April 25, 2006

The Real Gold

I confess I never gave much thought to Colombia during most of my life; or at least, not more than I did, let's say, to Kenya or Bangladesh. Real ignorance on my part, to be sure (familiarity with the work of Gabriel García Márquez notwithstanding); but my impressions of Colombia were formed by the American (U.S.) media, so what typically came to mind when the country was mentioned were drugs and violence. Then suddenly, a short time ago, I received an invitation to speak in Bogotá, so I just decided to suspend any prejudgments I had and get on the plane.

The occasion was a lanzamiento, or "launching" of the second edition of a book of mine that had been translated into Spanish a few years back. During the week of my visit, my sponsor, whom I'll refer to as José, arranged a dinner at which I would be able to meet a number of distinguished writers from the Latinoamerican world. These were folks who had won an international competition–drawing on Colombia, Spain, Mexico, and Venezuela–and who had, as a result, come to Colombia and give a week of workshops to aspiring writers. We met, all ten of us, at a fairly elegant restaurant in downtown Bogotá, at about 8:30 p.m.

It was a delightful evening. What was most striking to me was the ambience, the energy that moved around the table. Put a collection of leading writers, academics, businessmen, artists–practically anybody, really–together in the United States, and what you frequently wind up with is a bunch of aggressive egos competing to be Number One. The conversation will be subtly boastful, filled with witty put-downs and a kind of controlled (or not-so-controlled) narcissism that is so common in the U.S. that we don't even notice it; anthropologically speaking, it's just part of the air we breathe. These Latinos, by contrast, were gracious, suave, and low-key. They joked a lot, reflected on art and literature, and obviously enjoyed each other's company. I couldn't help thinking that whereas so much ritual interaction in the U.S. seems to have a tacit agenda or subtext of promoting oneself at the expense of others, the interaction among this group was about respecting each other, making everybody feel valued. It's a cliché, of course, but sometimes you can't see the "given" of your own culture until you are confronted with the "otherness" of another one.Dinner over, we all shook hands and parted. José and I and another writer, Alberto, walked out of the building and onto the street. As Alberto walked away, I noticed he was rather overweight and walked with a slight limp. There was something very human about this; something real and vulnerable. And then, he unexpectedly turned toward me and said, quite simply, "Bienvenidos." It was casual, but nevertheless very poignant: deliberate inclusion of the outsider; recognition.

A couple of days later, having some free time on my hands, I decided to visit Bogotá's famous gold museum, the Museo de Oro. Actually, I was finding it a bit boring. Anthropological significance aside, gold just doesn't turn my crank, even when it is artistically crafted. Standing in front of one display, I looked around to discover that I was surrounded by something like fifty schoolchildren, ages twelve to sixteen, all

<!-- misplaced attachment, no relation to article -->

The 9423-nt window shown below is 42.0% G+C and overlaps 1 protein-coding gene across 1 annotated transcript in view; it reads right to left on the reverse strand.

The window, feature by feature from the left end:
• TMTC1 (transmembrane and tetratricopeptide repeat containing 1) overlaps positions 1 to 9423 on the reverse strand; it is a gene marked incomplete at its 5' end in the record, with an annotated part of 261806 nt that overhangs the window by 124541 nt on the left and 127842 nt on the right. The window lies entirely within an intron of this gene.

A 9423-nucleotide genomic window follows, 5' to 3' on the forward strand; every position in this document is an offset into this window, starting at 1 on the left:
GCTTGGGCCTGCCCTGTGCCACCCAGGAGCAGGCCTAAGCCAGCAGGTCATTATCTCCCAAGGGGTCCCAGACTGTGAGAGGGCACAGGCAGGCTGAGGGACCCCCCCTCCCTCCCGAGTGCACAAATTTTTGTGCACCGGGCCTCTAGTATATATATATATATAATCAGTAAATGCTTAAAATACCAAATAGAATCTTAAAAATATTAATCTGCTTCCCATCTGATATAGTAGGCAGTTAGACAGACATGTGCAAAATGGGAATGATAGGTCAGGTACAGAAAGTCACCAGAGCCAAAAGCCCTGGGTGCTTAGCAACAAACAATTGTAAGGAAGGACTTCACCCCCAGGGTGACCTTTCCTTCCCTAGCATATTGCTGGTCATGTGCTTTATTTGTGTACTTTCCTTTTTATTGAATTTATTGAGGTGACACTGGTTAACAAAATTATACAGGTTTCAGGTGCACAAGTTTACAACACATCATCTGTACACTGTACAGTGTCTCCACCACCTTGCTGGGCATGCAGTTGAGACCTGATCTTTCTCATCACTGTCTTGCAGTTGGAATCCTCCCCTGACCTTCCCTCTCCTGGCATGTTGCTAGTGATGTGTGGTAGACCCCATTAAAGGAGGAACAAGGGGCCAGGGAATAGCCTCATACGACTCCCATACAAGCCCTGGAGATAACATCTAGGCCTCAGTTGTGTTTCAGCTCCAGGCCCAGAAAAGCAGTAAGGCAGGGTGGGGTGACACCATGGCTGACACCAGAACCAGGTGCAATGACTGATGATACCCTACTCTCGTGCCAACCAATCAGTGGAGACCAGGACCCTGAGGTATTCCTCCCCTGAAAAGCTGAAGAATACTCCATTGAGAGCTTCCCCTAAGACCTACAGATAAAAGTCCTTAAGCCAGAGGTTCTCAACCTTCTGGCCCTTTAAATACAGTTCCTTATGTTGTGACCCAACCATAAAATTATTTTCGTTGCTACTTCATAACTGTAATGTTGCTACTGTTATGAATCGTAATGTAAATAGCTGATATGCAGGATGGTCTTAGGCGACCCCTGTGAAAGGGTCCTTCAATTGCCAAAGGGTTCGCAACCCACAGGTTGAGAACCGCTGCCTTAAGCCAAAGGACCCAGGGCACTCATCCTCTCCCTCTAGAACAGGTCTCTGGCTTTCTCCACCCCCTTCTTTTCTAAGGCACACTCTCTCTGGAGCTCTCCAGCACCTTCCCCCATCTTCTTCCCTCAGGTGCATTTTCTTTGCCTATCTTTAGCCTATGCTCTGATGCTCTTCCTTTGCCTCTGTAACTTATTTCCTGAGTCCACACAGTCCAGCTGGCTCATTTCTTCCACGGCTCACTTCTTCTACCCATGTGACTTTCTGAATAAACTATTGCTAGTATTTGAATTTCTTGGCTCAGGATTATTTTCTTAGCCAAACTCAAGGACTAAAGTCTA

in uniform. Three schoolgirls moved closer to me; the most "courageous" asked me, in Spanish, if I had the time. I showed her my watch. "Tres y diez," I tell her. "Are you a visitor?" she continued (she's now eight inches away from me). I was suddenly aware that what was happening would strike an odd note in an American (U.S.) context. For one thing, Americans are not terribly interested in foreigners, as far as I can make out; only twelve percent of U.S. adults own a passport, for example. And American schoolgirls would not be likely to approach a white-haired man in his sixties unless it was part of an inside joke. I was startled by the simplicity and directness of this encounter; clearly, this young lady had every right to be taken seriously. We chatted for a while in Spanish, as two of her girlfriends listened in, intently. I told her I was a writer from the United States, here to talk about one of my books. I asked her what school they were all from (San Agustín), and what the class subject was (anthropology). Finally, we stopped talking and just smiled; I touched her lightly on the shoulder and said, "Adios."

About an hour later I was sitting at the entrance to the museum, indoors, at the far end of a low stone ledge, writing these notes, when my three new "friends," along with the rest of the horde, swept through the lobby. They all crowded onto the ledge, the three girls making a point of plunking themselves down right next to me, causing me to scramble to shove my briefcase and jacket out of the way, so as to make room for them. Two of the girls were hugging each other, which struck me as being very sweet, and–again–something one just doesn't see in the U.S. The "courageous" one looked over at my notes.

"Qué escribe?" she said, looking up at me. I couldn't very well tell her I was writing about her and her friends, so instead I asked her what other class trips they had all been on. "This one is the first," she said, "but next month we're going to the planetarium." I asked her what she thought about gold; she just shrugged. "Perhaps the stars will be more exciting," I suggested. She laughed. At this point their teacher announced that they needed to leave, and they all stood up to go. As they swarmed away, the two younger girls, who were still hugging each other, turned around andlooked back. "Bye," one of them said in English, smiling at me. "Bye," I replied. The hall emptied out; it was suddenly silent again. I sat there, thinking about the sheer "innocence," the natural friendliness, of the whole interaction–interaction of a kind that no longer seems to be part of the U.S. social landscape. How much, I thought, we have lost, without even realizing it.